4969-023

Albrecht Dürer, The Centaur Family, 1505, pen and brown ink on laid paper, overall: 11 x 7.3 cm (4 5/16 x 2 7/8 in.), National Gallery of Art, Washington, The Armand Hammer Collection.

4969-027

Severo da Ravenna, Neptune on a Sea Monster, c. 1500/1509, bronze, overall: 45.6 x 26.7 x 20 cm (17 15/16 x 10 1/2 x 7 7/8 in.), National Gallery of Art, Washington, Widener Collection.

4969-077

Marcantonio Raimondi, The Reconciliation of Cupid and Minerva, c. 1515, engraving, sheet: 21.9 x 11.8 cm (8 5/8 x 4 5/8 in.), The Metropolitan Museum of Art, The Elisha Whittelsey Collection, The Elisha Whittelsey Fund, 1949 (49.97.137).

4969-029

Workshop of Maestro Giorgio Andreoli of Gubbio; painting attributed to the Painter of the Three Graces, Plate with the reconciliation of Cupid and Minerva, 1525, tin-glazed earthenware (maiolica), overall (diameter): 26 cm (10 1/4 in.), National Gallery of Art, Washington, Widener Collection.

4969-037

Workshop of Andrea Mantegna, The Entombment with Three Birds, c. 1490/1500, engraving, sheet: 45.7 x 35.3 cm (18 x 13 7/8 in.), National Gallery of Art, Washington, Rosenwald Collection.

4969-038

Master IB, Sol (The Sun), 1528, engraving, 8.3 x 4.9 cm (3 3/16 x 1 7/8 in.), National Gallery of Art, Washington, Rosenwald Collection.

4969-041

Agnolo Bronzino or Giulio Clovio after Michelangelo, The Fall of Phaethon, 1555/1559, black chalk on laid paper, overall: 40.7 x 27.2 cm (16 x 10 11/16 in.), National Gallery of Art, Washington, Woodner Collection.

4969-050

Francesco Xanto Avelli, Plate with an Allegorical Scene with a Woman and a Putto, c. 1527/1530, tin-glazed earthenware (maiolica), overall: 3.18 x 19.69 cm (1 1/4 x 7 3/4 in.), National Gallery of Art, Washington, Corcoran Collection (William A. Clark Collection).

4969-051

The "In Castel Durante" Painter, Dish with Orpheus Charming the Beasts, c. 1520/1525, tin-glazed earthenware (maiolica), overall: 6.03 x 25.72 cm (2 3/8 x 10 1/8 in.), National Gallery of Art, Washington, Corcoran Collection (William A. Clark Collection).

4969-053

Francesco Xanto Avelli, Plate with Amphiaraus and Eriphyle (from the Hercules Service), 1532, tin-glazed earthenware (maiolica), overall: 3.18 x 25.72 cm (1 1/4 x 10 1/8 in.), National Gallery of Art, Washington, Corcoran Collection (William A. Clark Collection).

4969-054

Francesco Xanto Avelli, Plate with the Sinking of the Fleet of Seleucus (from the Pucci Service), 1532, tin-glazed earthenware (maiolica), overall (height by diameter): 2.54 x 25.4 cm (1 x 10 in.), National Gallery of Art, Washington, Corcoran Collection (William A. Clark Collection).

4969-056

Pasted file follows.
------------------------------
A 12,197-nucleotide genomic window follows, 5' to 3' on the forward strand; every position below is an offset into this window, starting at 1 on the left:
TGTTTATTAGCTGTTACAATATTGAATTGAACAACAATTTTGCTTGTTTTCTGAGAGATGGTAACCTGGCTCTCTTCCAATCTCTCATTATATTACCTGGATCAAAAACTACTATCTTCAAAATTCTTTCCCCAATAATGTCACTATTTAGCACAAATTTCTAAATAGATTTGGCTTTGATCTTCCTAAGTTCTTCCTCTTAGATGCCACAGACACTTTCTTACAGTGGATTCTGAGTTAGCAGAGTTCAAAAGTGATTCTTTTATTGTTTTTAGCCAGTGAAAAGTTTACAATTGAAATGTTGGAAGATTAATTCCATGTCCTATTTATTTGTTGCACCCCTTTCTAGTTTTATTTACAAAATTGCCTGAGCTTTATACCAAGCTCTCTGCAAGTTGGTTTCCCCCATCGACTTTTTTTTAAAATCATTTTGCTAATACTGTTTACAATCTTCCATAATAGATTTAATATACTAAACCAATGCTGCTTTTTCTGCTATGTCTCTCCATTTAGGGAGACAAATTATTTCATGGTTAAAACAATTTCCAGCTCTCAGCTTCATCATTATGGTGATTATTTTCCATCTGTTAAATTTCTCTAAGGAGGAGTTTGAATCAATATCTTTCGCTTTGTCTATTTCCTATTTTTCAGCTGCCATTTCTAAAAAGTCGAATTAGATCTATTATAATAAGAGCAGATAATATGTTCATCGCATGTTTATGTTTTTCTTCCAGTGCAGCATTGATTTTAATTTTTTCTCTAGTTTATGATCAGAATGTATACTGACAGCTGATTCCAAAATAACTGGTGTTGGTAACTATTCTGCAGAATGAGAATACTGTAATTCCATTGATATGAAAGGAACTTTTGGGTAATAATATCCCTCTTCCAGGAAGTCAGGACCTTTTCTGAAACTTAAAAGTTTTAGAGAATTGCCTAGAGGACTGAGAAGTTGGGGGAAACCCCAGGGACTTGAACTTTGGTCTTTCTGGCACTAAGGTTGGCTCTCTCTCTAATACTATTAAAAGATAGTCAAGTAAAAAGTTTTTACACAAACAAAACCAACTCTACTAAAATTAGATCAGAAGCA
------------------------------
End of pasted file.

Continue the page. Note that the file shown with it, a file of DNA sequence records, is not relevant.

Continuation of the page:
Workshop of Domenico da Venezia, Plate with the Triumph of Bacchus, c. 1560/1570, tin-glazed earthenware (maiolica), overall: 5.08 x 30.48 cm (2 x 12 in.), National Gallery of Art, Washington, Corcoran Collection (William A. Clark Collection).

4969-057

Faenza, Plate with clasped hands, late 15th or early 16th century, tin-glazed earthenware (maiolica), overall: 2.54 x 23.5 cm (1 x 9 1/4 in.), National Gallery of Art, Washington, Corcoran Collection (William A. Clark Collection).

4969-058

Faenza, Plate with seraph, early 16th century, tin-glazed earthenware (maiolica), overall: 3.81 x 23.5 cm (1 1/2 x 9 1/4 in.), National Gallery of Art, Washington, Corcoran Collection (William A. Clark Collection).

4969-063

Marcantonio Raimondi after Baccio Bandinelli, The Martyrdom of Saint Lawrence, c. 1525, height: 43.1 x 57.5 cm (16 15/16 x 22 5/8 in.), Kirk Edward Long Collection.

4969-073

Agostino dei Musi, called Agostino Veneziano, Isaac Blessing Jacob, 1524, engraving, overall: 22.9 x 31.2 cm (9 x 12 5/16 in.), The Metropolitan Museum of Art, Purchase, Joseph Pulitzer Bequest, 1917, 17.50.16-74.

4969-076

Nicolaus Beatrizet after Michelangelo Buonarroti, The Rape of Ganymede, 1542, engraving, sheet: 42.5 x 27.8 cm (16 3/4 x 10 15/16 in.), The Metropolitan Museum of Art, The Elisha Whittelsey Collection, The Elisha Whittelsey Fund, 1950 (50.567.25).

4969-089

Gian Jacopo Caraglio after Parmigianino, The Marriage of the Virgin, c. 1526, engraving on laid paper, sheet: 45.3 x 23 cm (17 13/16 x 9 1/16 in.), National Gallery of Art, Washington, Ailsa Mellon Bruce Fund.

4969-043

Deruta or Faenza, Basin with geometric patterns and dragon, c. 1480/1500, tin-glazed earthenware (maiolica), overall (height by diameter): 4.76 x 38.42 cm (1 7/8 x 15 1/8 in.), National Gallery of Art, Washington, Corcoran Collection (William A. Clark Collection).

4969-003

Master of the E-Series Tarocchi, Re (King), c. 1465, engraving with traces of gilding, sheet: 18.4 x 10.5 cm (7 1/4 x 4 1/8 in.), National Gallery of Art, Washington, Rosenwald Collection. 

4969-044